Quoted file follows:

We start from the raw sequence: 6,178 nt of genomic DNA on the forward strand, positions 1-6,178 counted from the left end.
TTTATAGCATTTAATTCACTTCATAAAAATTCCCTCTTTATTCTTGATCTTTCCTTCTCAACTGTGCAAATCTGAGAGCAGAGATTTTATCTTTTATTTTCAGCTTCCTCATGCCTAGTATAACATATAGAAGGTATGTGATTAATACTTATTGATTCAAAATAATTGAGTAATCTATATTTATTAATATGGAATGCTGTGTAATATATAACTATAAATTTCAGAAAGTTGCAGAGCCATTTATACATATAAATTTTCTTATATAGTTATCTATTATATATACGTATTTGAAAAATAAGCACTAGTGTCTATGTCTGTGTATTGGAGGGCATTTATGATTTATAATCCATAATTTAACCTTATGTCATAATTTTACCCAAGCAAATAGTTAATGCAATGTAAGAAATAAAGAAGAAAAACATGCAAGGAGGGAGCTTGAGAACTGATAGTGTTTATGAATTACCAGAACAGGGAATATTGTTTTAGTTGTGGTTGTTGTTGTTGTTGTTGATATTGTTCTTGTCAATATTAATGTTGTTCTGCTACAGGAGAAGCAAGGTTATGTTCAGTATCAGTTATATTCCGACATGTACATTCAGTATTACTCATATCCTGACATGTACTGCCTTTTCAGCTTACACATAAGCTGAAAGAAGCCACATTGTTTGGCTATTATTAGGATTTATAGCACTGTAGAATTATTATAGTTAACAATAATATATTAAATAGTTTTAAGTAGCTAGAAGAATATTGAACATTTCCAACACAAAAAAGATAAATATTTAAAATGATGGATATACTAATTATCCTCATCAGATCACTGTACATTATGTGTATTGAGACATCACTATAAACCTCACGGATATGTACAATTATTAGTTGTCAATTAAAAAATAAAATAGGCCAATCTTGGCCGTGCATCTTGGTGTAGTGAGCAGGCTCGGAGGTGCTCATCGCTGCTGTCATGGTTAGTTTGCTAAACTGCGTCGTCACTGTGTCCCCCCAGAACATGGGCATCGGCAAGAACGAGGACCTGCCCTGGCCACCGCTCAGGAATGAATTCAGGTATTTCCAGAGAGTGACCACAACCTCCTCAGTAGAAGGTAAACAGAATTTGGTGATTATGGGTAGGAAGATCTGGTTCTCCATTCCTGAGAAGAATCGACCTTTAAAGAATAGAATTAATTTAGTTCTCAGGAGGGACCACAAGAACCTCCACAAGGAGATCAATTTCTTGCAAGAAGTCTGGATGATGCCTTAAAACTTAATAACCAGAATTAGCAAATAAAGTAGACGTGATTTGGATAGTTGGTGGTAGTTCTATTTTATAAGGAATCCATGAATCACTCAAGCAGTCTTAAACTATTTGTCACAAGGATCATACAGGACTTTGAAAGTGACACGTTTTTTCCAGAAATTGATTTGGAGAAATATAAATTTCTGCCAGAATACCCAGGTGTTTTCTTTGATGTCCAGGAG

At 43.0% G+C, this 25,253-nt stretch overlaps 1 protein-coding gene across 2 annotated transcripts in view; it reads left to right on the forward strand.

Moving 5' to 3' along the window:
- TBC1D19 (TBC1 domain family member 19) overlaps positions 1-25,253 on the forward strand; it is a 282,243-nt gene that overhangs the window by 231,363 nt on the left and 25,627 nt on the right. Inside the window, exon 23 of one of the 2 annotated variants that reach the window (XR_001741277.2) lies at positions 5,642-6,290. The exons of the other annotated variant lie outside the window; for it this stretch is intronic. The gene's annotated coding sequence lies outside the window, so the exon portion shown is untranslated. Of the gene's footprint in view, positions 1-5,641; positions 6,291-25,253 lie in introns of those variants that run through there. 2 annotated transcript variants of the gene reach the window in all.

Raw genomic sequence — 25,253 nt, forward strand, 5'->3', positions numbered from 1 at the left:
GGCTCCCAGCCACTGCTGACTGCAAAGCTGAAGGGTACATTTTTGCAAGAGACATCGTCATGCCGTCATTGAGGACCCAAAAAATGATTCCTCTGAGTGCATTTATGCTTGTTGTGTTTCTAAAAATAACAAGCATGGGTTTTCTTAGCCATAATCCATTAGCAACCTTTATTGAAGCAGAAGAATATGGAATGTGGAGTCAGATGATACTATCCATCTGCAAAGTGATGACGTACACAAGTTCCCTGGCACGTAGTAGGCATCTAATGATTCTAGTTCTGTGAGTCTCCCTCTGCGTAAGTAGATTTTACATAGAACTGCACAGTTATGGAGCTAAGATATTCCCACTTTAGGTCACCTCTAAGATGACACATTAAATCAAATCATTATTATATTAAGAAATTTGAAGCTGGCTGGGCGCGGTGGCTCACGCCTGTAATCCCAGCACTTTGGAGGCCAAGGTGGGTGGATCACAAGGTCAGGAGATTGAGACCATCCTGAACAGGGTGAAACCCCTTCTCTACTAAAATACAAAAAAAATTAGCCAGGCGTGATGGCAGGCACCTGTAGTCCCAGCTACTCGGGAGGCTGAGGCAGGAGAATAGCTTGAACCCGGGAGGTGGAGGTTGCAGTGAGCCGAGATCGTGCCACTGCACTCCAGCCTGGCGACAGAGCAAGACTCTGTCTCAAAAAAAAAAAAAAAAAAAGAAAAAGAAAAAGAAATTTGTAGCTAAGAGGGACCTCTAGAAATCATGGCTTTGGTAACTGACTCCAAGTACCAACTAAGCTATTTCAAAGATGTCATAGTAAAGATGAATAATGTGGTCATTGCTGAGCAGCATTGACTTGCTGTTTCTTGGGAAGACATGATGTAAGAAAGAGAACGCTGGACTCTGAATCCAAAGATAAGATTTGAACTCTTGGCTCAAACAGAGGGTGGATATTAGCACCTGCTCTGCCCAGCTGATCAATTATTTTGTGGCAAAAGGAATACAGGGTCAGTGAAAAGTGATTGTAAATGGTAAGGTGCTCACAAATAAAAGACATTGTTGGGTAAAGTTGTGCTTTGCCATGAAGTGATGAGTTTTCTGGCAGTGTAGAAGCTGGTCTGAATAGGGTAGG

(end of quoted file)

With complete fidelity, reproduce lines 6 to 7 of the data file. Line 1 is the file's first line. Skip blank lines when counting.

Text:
Raw genomic sequence — 25,253 nt, forward strand, 5'->3', positions numbered from 1 at the left:
GGCTCCCAGCCACTGCTGACTGCAAAGCTGAAGGGTACATTTTTGCAAGAGACATCGTCATGCCGTCATTGAGGACCCAAAAAATGATTCCTCTGAGTGCATTTATGCTTGTTGTGTTTCTAAAAATAACAAGCATGGGTTTTCTTAGCCATAATCCATTAGCAACCTTTATTGAAGCAGAAGAATATGGAATGTGGAGTCAGATGATACTATCCATCTGCAAAGTGATGACGTACACAAGTTCCCTGGCACGTAGTAGGCATCTAATGATTCTAGTTCTGTGAGTCTCCCTCTGCGTAAGTAGATTTTACATAGAACTGCACAGTTATGGAGCTAAGATATTCCCACTTTAGGTCACCTCTAAGATGACACATTAAATCAAATCATTATTATATTAAGAAATTTGAAGCTGGCTGGGCGCGGTGGCTCACGCCTGTAATCCCAGCACTTTGGAGGCCAAGGTGGGTGGATCACAAGGTCAGGAGATTGAGACCATCCTGAACAGGGTGAAACCCCTTCTCTACTAAAATACAAAAAAAATTAGCCAGGCGTGATGGCAGGCACCTGTAGTCCCAGCTACTCGGGAGGCTGAGGCAGGAGAATAGCTTGAACCCGGGAGGTGGAGGTTGCAGTGAGCCGAGATCGTGCCACTGCACTCCAGCCTGGCGACAGAGCAAGACTCTGTCTCAAAAAAAAAAAAAAAAAAAGAAAAAGAAAAAGAAATTTGTAGCTAAGAGGGACCTCTAGAAATCATGGCTTTGGTAACTGACTCCAAGTACCAACTAAGCTATTTCAAAGATGTCATAGTAAAGATGAATAATGTGGTCATTGCTGAGCAGCATTGACTTGCTGTTTCTTGGGAAGACATGATGTAAGAAAGAGAACGCTGGACTCTGAATCCAAAGATAAGATTTGAACTCTTGGCTCAAACAGAGGGTGGATATTAGCACCTGCTCTGCCCAGCTGATCAATTATTTTGTGGCAAAAGGAATACAGGGTCAGTGAAAAGTGATTGTAAATGGTAAGGTGCTCACAAATAAAAGACATTGTTGGGTAAAGTTGTGCTTTGCCATGAAGTGATGAGTTTTCTGGCAGTGTAGAAGCTGGTCTGAATAGGGTAGG